The very concept of a band jumping on the reunion circuit and having to jaunt out to do anything at the Sound Academy on a particularly frigid Monday night have more in common than one may think. Both hypotheticals involve a requisite amount of talent, passion and chance (in the way of held interest by audience and promoters), and if any of the three are lacking, a nuisance of a festival season or a bummer of an evening inevitably follows. That said, it took all of thirty seconds of the massive, show opener “Price Tag” to realize the reincarnated Sleater-Kinney has all three of those qualities in spades and then some. Some 3000 passionate fans packed like sardines in the narrow former Docks to see the Olympia, WA-based trio run through much of the best picks from their catalog, with heaps of enthusiasm and the kind of technical proficiency unmatched in bands half their age.
If the Sleater-Kinney live experience can be said to have a focal point, it’s on the emphasis of a collective sum somehow greater than its absurdly talented individual parts. The spindly interplay between guitarists Corin Tucker and Carrie Brownstein was fluid and dynamic to the point of faultlessness, while Janet Weiss remained a force of nature throughout on the drums. Accompanied for much of the set by touring player Katie Harkin to add an additional guitar line, keyboard flourish, or auxiliary percussion, it was tough to imagine the band in any incarnation sounding any tighter than the rebooted 2015 edition. Tucker’s emotive wail was perfectly executed and mixed for maximum visceral impact, especially in unison with the inventiveness of Brownstein’s own vocal contributions. Again one has to stress the interplay between the two, with both vocalists so naturally and frequently finding perfect melodies out of apparent dissonance.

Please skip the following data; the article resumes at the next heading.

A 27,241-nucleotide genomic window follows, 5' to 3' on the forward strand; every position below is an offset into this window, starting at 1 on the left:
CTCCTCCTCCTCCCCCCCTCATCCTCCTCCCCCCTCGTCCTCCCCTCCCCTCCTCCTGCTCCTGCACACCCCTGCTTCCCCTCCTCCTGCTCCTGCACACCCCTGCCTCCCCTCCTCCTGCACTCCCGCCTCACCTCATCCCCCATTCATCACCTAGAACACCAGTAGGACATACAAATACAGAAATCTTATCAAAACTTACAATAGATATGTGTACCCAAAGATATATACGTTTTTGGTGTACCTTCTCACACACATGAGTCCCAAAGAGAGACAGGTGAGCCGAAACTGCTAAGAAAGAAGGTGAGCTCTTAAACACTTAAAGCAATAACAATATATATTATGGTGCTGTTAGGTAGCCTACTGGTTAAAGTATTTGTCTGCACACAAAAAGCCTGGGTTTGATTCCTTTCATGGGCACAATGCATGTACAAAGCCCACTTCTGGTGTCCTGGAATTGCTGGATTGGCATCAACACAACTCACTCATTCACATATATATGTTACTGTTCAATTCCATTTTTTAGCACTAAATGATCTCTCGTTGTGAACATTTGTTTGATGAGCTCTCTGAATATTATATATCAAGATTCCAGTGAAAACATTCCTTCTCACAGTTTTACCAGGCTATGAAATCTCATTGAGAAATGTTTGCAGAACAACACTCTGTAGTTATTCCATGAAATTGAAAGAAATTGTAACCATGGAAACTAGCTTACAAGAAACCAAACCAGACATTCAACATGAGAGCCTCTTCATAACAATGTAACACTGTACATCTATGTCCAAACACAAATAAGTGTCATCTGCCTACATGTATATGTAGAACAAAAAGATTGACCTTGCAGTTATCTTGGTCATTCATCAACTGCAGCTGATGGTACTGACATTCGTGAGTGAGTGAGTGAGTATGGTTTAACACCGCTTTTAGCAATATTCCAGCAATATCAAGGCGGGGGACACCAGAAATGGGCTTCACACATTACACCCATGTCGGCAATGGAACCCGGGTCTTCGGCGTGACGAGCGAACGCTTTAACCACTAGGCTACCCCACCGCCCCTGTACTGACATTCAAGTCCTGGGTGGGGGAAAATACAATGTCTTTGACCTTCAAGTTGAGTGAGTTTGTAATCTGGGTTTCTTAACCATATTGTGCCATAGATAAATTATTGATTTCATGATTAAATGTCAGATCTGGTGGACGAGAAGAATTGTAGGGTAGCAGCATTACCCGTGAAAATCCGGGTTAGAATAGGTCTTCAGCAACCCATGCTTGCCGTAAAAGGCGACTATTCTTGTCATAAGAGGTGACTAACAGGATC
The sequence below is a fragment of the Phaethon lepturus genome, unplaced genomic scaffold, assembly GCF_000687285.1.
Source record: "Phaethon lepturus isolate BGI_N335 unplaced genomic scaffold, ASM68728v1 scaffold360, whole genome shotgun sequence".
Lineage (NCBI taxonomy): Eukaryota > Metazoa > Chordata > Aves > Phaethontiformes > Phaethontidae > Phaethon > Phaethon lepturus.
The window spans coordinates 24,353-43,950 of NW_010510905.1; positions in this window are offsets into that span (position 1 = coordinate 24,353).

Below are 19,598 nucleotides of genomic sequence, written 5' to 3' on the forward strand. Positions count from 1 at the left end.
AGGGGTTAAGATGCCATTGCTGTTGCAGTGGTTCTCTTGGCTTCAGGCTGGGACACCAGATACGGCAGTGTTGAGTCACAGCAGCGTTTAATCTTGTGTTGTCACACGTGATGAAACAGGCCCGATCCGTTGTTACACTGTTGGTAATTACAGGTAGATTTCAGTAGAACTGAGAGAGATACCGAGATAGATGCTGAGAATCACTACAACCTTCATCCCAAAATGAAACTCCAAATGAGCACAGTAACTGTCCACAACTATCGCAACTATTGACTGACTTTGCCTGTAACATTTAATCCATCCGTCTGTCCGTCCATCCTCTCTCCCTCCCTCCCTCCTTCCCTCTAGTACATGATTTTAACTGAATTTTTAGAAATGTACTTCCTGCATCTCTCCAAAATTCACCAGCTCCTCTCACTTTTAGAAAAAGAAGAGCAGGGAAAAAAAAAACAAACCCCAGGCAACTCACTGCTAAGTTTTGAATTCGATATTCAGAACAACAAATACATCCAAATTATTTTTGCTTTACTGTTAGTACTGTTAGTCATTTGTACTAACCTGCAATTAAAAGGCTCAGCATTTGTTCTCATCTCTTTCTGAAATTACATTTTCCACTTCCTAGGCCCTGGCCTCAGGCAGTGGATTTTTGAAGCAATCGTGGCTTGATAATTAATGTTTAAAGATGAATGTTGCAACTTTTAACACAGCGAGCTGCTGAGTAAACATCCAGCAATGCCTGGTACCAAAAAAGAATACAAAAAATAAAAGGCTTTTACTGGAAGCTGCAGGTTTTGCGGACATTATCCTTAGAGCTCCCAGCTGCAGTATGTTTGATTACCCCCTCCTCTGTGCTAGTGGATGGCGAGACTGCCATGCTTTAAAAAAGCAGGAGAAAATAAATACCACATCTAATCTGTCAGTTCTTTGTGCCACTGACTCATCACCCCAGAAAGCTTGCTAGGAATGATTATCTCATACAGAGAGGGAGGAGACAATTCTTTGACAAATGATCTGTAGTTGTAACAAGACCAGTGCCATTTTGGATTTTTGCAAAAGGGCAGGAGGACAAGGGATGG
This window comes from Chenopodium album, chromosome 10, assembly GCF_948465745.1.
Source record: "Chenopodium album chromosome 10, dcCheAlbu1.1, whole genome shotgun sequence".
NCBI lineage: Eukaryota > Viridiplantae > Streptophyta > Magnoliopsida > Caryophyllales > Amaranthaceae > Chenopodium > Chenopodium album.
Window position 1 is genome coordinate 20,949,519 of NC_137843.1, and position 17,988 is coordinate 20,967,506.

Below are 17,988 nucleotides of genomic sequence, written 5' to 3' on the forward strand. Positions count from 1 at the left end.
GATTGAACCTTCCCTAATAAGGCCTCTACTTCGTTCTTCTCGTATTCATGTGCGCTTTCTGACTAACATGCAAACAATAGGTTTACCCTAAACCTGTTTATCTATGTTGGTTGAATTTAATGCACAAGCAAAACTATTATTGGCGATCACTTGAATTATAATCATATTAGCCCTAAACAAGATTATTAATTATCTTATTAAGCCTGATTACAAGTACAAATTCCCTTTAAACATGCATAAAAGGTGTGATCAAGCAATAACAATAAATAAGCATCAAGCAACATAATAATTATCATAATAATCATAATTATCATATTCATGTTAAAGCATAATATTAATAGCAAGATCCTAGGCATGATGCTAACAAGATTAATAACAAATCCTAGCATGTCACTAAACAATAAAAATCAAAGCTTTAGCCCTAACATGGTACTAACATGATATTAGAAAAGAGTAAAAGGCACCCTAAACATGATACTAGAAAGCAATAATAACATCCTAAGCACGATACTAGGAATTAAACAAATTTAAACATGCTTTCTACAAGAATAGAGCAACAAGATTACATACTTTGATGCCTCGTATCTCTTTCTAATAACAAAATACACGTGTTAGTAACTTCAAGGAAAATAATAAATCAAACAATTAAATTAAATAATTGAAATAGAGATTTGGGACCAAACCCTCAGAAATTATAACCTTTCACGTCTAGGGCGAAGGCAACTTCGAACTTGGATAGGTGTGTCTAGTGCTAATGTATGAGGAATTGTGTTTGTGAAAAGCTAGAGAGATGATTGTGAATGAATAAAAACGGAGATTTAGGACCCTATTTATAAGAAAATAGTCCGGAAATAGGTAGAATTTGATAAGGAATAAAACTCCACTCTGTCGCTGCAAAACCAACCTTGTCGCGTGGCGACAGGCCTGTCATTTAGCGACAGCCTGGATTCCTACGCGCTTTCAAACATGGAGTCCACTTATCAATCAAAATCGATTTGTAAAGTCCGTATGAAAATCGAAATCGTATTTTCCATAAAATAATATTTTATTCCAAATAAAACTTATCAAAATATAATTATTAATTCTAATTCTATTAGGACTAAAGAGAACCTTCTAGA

The 24-song setlist breezed by just north of a lean 100 minutes, and one got the sense that the assembled masses would’ve been happy with a set double the length to delve further into the gold-ridden depths of their extensive back catalog. It was no surprise that last month’s excellent return album (and eighth overall) No Cities to Love received the most airtime, with 80% of its to-be classics delivered with frenzy by the band. That said, almost every SK record was touched upon barring the first two, with a Dig Me Out-heavy encore providing the most cathartic moments of the show. Tucker going guitar-less and shouting out Planned Parenthood prior to “Gimme Love” was a highlight, as was a suitably frenetic show closing “Turn it On”.
On the latter they were joined by their entire touring crew, including the show opening Lizzo, to commemorate the conclusion of the first leg of a year of heavy touring for the long dormant band. Though SK’s music is generally more tense than serene, the closing blowout was a moment of joviality for band and audience alike. Here’s to hoping that Sleater-Kinney remains an ongoing concern far beyond this calendar year.
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